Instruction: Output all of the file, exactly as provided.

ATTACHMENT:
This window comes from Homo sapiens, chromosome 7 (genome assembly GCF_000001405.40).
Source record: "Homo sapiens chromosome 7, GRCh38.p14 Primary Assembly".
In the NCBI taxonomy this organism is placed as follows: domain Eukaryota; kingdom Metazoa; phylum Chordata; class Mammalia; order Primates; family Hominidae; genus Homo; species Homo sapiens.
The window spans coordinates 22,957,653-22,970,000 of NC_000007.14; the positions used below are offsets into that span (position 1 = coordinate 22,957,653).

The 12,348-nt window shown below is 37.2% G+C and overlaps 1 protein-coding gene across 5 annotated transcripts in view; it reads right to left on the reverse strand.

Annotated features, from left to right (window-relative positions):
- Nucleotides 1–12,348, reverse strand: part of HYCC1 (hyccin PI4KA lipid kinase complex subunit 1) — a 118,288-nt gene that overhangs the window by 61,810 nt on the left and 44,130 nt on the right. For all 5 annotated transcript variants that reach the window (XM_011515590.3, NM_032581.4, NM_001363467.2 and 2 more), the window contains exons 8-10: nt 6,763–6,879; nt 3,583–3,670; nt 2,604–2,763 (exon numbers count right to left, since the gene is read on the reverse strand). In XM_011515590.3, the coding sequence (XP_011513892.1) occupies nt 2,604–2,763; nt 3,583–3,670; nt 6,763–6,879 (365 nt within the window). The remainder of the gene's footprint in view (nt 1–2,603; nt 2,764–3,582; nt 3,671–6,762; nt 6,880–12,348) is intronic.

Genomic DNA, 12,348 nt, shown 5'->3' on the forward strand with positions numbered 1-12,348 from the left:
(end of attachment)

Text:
This window comes from Homo sapiens, chromosome 7 (genome assembly GCF_000001405.40).
Source record: "Homo sapiens chromosome 7, GRCh38.p14 Primary Assembly".
In the NCBI taxonomy this organism is placed as follows: domain Eukaryota; kingdom Metazoa; phylum Chordata; class Mammalia; order Primates; family Hominidae; genus Homo; species Homo sapiens.
The window spans coordinates 22,957,653-22,970,000 of NC_000007.14; the positions used below are offsets into that span (position 1 = coordinate 22,957,653).

The 12,348-nt window shown below is 37.2% G+C and overlaps 1 protein-coding gene across 5 annotated transcripts in view; it reads right to left on the reverse strand.

Annotated features, from left to right (window-relative positions):
- Nucleotides 1–12,348, reverse strand: part of HYCC1 (hyccin PI4KA lipid kinase complex subunit 1) — a 118,288-nt gene that overhangs the window by 61,810 nt on the left and 44,130 nt on the right. For all 5 annotated transcript variants that reach the window (XM_011515590.3, NM_032581.4, NM_001363467.2 and 2 more), the window contains exons 8-10: nt 6,763–6,879; nt 3,583–3,670; nt 2,604–2,763 (exon numbers count right to left, since the gene is read on the reverse strand). In XM_011515590.3, the coding sequence (XP_011513892.1) occupies nt 2,604–2,763; nt 3,583–3,670; nt 6,763–6,879 (365 nt within the window). The remainder of the gene's footprint in view (nt 1–2,603; nt 2,764–3,582; nt 3,671–6,762; nt 6,880–12,348) is intronic.

Genomic DNA, 12,348 nt, shown 5'->3' on the forward strand with positions numbered 1-12,348 from the left: